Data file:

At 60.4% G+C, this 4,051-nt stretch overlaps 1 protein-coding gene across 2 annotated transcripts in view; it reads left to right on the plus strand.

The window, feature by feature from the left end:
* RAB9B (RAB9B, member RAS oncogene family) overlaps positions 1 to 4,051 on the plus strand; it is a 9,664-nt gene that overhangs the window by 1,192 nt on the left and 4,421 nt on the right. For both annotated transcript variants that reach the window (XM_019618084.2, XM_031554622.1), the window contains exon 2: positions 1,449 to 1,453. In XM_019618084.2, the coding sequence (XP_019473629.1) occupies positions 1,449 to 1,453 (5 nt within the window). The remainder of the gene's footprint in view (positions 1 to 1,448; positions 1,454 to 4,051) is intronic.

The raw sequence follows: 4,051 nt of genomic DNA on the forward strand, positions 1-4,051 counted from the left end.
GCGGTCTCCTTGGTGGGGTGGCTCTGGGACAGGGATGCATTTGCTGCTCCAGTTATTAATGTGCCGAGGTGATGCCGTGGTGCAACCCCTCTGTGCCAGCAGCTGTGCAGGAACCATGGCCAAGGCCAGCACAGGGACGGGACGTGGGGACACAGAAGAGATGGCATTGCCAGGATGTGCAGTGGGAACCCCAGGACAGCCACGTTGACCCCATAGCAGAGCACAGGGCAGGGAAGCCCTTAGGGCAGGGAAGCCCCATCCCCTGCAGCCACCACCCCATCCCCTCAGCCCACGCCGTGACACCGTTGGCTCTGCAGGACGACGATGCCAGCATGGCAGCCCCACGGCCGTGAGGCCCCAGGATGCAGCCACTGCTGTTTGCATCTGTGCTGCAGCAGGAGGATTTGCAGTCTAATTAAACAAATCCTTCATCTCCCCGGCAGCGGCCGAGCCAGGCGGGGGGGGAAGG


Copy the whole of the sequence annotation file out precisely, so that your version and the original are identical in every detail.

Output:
At 60.4% G+C, this 4,051-nt stretch overlaps 1 protein-coding gene across 2 annotated transcripts in view; it reads left to right on the plus strand.

The window, feature by feature from the left end:
* RAB9B (RAB9B, member RAS oncogene family) overlaps positions 1 to 4,051 on the plus strand; it is a 9,664-nt gene that overhangs the window by 1,192 nt on the left and 4,421 nt on the right. For both annotated transcript variants that reach the window (XM_019618084.2, XM_031554622.1), the window contains exon 2: positions 1,449 to 1,453. In XM_019618084.2, the coding sequence (XP_019473629.1) occupies positions 1,449 to 1,453 (5 nt within the window). The remainder of the gene's footprint in view (positions 1 to 1,448; positions 1,454 to 4,051) is intronic.

The raw sequence follows: 4,051 nt of genomic DNA on the forward strand, positions 1-4,051 counted from the left end.
GCGGTCTCCTTGGTGGGGTGGCTCTGGGACAGGGATGCATTTGCTGCTCCAGTTATTAATGTGCCGAGGTGATGCCGTGGTGCAACCCCTCTGTGCCAGCAGCTGTGCAGGAACCATGGCCAAGGCCAGCACAGGGACGGGACGTGGGGACACAGAAGAGATGGCATTGCCAGGATGTGCAGTGGGAACCCCAGGACAGCCACGTTGACCCCATAGCAGAGCACAGGGCAGGGAAGCCCTTAGGGCAGGGAAGCCCCATCCCCTGCAGCCACCACCCCATCCCCTCAGCCCACGCCGTGACACCGTTGGCTCTGCAGGACGACGATGCCAGCATGGCAGCCCCACGGCCGTGAGGCCCCAGGATGCAGCCACTGCTGTTTGCATCTGTGCTGCAGCAGGAGGATTTGCAGTCTAATTAAACAAATCCTTCATCTCCCCGGCAGCGGCCGAGCCAGGCGGGGGGGGAAGG